Authorities in Iceland have told a couple they will not renew their 10-year-old daughter’s passport on the grounds that she is called Harriet – which is not on a government approved list of names.
British-born Tristan Cardew and his Icelandic wife Kristin are appealing against the Reykjavik National Registry’s decision, which also does not recognise the name of Harriet’s 12-year-old brother Duncan either.
According to The Telegraph, when the couple came to renew Harriet's passport ahead of a planned family holiday to France, authorities decided to enforce a law banning the issue of any official document to people who do not have an "approved Icelandic name".
Parents in Iceland must choose from a list of 1,853 female and 1,712 male sanctioned names when naming their children in order to preserve the language. If they intend to opt for something more adventurous they must apply for permission from the Icelandic Naming Committee .
Elves allegedly living in Iceland received a pre-Christmas boost after a road project passing through their "natural habitat" was delayed pending a ruling by the country's Supreme Court.
Advocates for the mythical creatures, whose existence is deemed credible by many in Iceland, have halted the construction of a highway from the Alftanes peninsula to the capital Reykjavik.
The Friends of Lava group fear the new road would disturb what they say is elf habitat, containing an elf church. Their protests have delayed the construction project until the Supreme Court rules on the case.
A survey conducted by the University of Iceland in 2007 found that 62% of respondents thought it was at least possible that elves, or "hidden folk" as they are known, exist.
Icelandic singer Bjork also suggested in an interview last year that she "respects" elves.
Icelandic voters have removed the ruling Social Democrat party from power in the country's general election.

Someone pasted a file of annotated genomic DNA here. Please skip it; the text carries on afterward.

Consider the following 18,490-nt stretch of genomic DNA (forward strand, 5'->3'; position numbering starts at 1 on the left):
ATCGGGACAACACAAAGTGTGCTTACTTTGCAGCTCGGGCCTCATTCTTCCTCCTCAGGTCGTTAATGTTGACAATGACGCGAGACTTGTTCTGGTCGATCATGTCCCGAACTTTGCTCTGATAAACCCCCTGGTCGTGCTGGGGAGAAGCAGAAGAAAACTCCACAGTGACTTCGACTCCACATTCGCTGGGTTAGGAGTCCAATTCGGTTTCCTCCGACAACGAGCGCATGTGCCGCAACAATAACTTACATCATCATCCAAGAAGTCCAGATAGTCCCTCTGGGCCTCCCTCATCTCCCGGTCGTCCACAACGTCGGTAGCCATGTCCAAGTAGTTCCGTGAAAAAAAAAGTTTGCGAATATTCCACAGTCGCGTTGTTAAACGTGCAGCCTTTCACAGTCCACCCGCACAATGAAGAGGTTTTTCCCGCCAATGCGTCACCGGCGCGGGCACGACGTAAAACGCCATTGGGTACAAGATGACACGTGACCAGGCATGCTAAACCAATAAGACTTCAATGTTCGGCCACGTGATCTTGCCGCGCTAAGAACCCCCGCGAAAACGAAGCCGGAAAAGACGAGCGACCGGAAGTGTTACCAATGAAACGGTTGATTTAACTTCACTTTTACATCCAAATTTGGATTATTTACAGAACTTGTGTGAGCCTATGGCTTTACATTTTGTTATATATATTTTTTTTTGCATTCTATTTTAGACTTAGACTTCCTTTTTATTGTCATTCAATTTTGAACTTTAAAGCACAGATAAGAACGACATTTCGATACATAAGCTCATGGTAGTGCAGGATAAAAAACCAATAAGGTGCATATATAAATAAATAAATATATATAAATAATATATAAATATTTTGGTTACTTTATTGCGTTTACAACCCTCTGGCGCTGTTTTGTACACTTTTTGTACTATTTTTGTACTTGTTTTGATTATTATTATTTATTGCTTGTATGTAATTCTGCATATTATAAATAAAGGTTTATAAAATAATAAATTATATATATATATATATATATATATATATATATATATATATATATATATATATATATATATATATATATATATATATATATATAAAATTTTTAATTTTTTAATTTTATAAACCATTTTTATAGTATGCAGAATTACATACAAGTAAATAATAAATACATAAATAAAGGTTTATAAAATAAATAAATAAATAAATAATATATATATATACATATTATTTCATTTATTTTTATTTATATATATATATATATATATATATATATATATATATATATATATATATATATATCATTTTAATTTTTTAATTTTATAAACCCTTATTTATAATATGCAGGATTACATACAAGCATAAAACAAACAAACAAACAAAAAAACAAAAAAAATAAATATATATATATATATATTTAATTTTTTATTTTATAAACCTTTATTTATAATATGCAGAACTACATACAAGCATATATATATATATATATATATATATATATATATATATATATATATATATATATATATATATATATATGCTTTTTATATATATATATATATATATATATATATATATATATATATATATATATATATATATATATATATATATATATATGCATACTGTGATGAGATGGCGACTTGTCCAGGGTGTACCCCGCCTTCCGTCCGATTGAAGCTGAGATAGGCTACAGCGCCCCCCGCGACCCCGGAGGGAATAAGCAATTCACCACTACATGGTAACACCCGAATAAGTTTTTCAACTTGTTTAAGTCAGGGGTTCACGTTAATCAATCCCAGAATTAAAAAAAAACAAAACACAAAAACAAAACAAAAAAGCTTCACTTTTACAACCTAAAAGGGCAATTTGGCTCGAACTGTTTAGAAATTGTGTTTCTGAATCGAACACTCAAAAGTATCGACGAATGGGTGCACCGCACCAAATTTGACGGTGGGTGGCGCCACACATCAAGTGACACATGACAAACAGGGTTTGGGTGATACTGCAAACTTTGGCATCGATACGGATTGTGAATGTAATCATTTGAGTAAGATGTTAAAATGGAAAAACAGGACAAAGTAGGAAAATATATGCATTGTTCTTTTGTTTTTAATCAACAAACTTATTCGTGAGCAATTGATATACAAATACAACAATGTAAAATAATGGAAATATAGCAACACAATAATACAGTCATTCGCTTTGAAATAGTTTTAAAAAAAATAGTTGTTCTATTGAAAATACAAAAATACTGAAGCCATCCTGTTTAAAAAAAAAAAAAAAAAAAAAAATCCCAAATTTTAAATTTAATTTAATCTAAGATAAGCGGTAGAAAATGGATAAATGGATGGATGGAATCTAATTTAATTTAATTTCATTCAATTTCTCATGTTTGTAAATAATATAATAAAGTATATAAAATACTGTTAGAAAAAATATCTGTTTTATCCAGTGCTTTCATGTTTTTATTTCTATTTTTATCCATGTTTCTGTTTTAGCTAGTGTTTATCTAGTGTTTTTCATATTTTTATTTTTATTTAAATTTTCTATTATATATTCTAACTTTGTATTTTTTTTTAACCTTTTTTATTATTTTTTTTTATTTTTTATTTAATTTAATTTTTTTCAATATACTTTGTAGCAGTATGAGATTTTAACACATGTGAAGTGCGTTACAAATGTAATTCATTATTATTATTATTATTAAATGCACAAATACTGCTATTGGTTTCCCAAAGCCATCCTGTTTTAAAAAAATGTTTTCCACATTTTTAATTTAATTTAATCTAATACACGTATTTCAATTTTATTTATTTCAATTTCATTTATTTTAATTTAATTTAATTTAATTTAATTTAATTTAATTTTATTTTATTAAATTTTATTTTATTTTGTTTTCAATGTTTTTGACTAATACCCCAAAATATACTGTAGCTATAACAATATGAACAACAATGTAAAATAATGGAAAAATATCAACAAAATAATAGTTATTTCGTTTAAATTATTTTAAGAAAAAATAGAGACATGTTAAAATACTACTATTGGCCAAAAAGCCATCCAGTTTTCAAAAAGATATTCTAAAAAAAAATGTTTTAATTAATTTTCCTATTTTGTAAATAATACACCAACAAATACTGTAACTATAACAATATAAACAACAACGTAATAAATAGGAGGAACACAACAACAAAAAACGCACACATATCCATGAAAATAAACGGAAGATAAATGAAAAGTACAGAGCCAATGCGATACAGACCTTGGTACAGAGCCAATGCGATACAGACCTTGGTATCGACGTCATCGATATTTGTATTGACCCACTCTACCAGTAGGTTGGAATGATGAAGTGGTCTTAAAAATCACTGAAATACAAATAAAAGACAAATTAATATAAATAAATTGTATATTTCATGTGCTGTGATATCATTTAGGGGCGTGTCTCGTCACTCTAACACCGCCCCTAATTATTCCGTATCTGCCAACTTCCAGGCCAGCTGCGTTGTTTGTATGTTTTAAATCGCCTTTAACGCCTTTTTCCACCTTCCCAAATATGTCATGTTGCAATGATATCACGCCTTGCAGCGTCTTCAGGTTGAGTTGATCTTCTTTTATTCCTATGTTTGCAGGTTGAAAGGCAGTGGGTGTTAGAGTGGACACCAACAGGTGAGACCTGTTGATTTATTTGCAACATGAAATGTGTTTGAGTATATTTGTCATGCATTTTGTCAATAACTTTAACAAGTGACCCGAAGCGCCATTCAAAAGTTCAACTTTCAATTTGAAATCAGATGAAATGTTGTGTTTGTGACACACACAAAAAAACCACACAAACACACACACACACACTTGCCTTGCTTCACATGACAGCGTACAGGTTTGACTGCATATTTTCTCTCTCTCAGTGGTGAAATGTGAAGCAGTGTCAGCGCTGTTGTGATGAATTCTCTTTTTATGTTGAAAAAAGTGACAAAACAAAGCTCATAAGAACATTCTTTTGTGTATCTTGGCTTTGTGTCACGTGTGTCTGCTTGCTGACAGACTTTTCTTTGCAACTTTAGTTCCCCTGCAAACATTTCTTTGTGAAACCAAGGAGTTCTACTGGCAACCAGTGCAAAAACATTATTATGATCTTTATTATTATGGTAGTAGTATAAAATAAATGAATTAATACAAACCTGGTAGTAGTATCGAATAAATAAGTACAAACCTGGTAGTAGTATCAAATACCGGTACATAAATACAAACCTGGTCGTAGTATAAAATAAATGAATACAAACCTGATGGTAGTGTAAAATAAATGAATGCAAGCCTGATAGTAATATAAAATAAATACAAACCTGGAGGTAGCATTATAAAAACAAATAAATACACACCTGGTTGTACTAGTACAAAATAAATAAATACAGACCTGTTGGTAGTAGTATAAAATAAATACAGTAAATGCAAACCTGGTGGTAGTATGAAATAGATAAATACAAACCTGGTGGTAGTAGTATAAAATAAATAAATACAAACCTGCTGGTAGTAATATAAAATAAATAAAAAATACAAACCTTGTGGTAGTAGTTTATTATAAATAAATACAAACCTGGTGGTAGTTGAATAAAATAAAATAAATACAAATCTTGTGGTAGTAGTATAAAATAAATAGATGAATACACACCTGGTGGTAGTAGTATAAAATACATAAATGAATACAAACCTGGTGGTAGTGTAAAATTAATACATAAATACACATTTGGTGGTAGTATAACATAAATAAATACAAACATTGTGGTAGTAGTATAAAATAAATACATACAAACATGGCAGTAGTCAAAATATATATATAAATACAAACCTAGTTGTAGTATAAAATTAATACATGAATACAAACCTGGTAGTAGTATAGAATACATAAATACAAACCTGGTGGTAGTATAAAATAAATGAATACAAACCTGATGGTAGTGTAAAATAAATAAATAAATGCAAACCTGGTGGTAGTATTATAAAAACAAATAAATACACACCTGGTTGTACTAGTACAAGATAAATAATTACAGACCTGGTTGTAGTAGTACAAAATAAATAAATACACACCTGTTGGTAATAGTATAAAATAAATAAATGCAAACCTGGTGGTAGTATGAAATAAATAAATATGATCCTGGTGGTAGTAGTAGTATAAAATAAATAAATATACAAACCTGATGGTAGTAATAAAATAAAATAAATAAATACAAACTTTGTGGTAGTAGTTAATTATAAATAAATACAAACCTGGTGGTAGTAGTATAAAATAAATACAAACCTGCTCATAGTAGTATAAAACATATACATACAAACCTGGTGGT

The country has elected a centre-right government that ruled over its financial collapse in 2008.
"We are offering a different road, a road to growth, protecting social security, better welfare and job creation," Independence Party leader Bjarni Benediktsson, the favourite to become the next prime minister.
The Co-operative Group says tests of its own-brand burgers, supplied by Silvercrest, found traces of less than 1% horse DNA in three samples and 17.7% in one sample.
Our decision to withdraw these products at the first opportunity and cease taking further product from this site has proven to be the correct course of action.
Whilst there are no safety issues involved, it is now apparent that some of the withdrawn products have not met the high standards we and our customers expect. We apologise for this.
We specify that all meat in our frozen burgers should be 100% British but we now strongly believe that some of the meat used to produce these burgers came from outside the UK and was not British in origin, and as a result we have taken the decision to delist Silvercrest as a supplier with immediate effect.
In addition we are tightening our already stringent quality checks to ensure our products meet the high specifications that we set on behalf of our customers.
Iceland's Technical Manager Trish Twohig told the Commons Environment Committee that the supermarket was "passionate about food safety" and that future product assessments would "include equine testing".